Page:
Seyfarth Synopsis: Wake up San Francisco! Mayor London Breed has approved amendments that will significantly expand the city’s 2014 Family Friendly Workplace Ordinance (“FFWO”). The amendments will go into effect on July 12, 2022.
Everywhere You Look, Everywhere You Turn, There’s Somebody Who Needs . . . Flexible Working Arrangements
Just like our favorite 90s TV dad, Danny Tanner and his comedic cohorts, employees with caregiving responsibilities have been working double duty in their homes and workplaces. Unlike in sitcoms, most employees do not have a full house of help to rely on. Recognizing the real world demands placed on employees over the past several years, San Francisco has passed amendments to its 2014 Family Friendly Workplace Ordinance (“FFWO”), which will go into effect on July 12, 2022.
The 2014 FFWO, discussed here and here, gave covered employees the right to request alternative work arrangements to assist with caregiving responsibilities, but did not entitle employees to a specific response to their requests.
The 2022 amendments may be challenging for employers, as they provide expanded coverage and guarantee flexible or predictable work arrangements for employees with qualifying caregiver responsibilities who provide written notice of their preferred arrangement, unless there is undue hardship to the employer.
It’s A Full House Of Covered Employees And Caregiving Activities
Under the original FFWO, employees were protected if they were:
1. Employed in San Francisco;
a. By an employer with 20 or more employees regardless of location;
b. For six months or more;
2. Working at least eight hours per week on a regular basis; and
3. Providing care for:
a. a child/children under the age of 18;
b. a person/persons with a serious health condition in a family relationship with the employee;
c. or a parent (age 65 or older) of the employee.
The amendments expand protections to include employees teleworking into San Francisco from a location outside of the city. “Telework” is broadly defined as an employee’s work for an employer from the employee’s residence or other location that is not the employer’s office or worksite, provided that the employee is assigned to a San Francisco business location within the geographic boundaries of the city at the time of the employee’s flexible working arrangement request.
The amended ordinance also includes in the definition of qualifying caregiver responsibilities care of any person age 65 or older with a family relationship to the employee (where the original ordinance was limited to care for a parent).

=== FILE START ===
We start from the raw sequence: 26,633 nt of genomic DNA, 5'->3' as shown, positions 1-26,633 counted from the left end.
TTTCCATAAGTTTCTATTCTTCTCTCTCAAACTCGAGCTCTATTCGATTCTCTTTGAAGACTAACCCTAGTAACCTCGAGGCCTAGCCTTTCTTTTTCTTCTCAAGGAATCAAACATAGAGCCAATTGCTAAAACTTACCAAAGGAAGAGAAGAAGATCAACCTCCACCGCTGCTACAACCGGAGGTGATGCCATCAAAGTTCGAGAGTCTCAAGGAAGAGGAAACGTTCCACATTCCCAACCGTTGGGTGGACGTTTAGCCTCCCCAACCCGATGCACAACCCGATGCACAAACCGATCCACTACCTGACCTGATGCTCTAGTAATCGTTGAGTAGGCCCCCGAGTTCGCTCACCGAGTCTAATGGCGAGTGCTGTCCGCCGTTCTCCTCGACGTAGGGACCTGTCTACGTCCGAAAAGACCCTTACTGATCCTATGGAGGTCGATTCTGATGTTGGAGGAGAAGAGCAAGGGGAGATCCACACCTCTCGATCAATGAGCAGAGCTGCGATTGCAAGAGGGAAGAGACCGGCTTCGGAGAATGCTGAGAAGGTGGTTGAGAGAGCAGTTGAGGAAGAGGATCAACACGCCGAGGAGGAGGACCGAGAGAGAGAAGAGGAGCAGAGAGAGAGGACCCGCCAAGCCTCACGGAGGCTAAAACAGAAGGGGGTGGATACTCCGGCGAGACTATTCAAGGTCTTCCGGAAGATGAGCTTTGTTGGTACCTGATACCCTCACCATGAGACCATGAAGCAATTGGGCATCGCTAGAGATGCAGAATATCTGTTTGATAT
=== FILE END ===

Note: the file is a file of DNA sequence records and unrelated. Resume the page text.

When The Flexible Working Arrangements Cause Employers Undue Hardship, Have Mercy
Undue hardship is the only grounds for denying a qualifying employee a flexible or predictable working arrangement. The bases for undue hardship are the same as those included in the 2014 FFWO and may include:
- Cost-Related Hardship: The costs directly caused by flexible or predictable working arrangements, including cost of productivity loss, retraining or hiring employees, or transferring employees from one facility to another.
- Client/Customer Impact: Detrimental effect on ability to meet customer or client demands.
- Coordination Difficulties: Inability to organize work among other employees.
- Insufficient Work: Insufficiency of work to be performed during the time or at the location the employee proposes to work.
Employers’ New Interactive Process And Notice Obligations
Under the amended ordinance, the employer may choose to meet with the employee regarding a flexible working arrangement within 14 days of receipt of the notice of this need. This is an optional meeting.
Whether or not the employer opts to conduct a meeting, within 21 days of receipt of the employee’s written notice, the employer must either respond in writing confirming the flexible working arrangement or have engaged in an interactive process to determine an alternate, mutually agreeable arrangement.
If the interactive process is unsuccessful and employer denies or revokes a flexible or predictable working arrangement, the employer must provide written notice of this decision within 21 days of the employee’s request, which contains the following:
- The basis for the denial (how the flexible work arrangement created an undue hardship);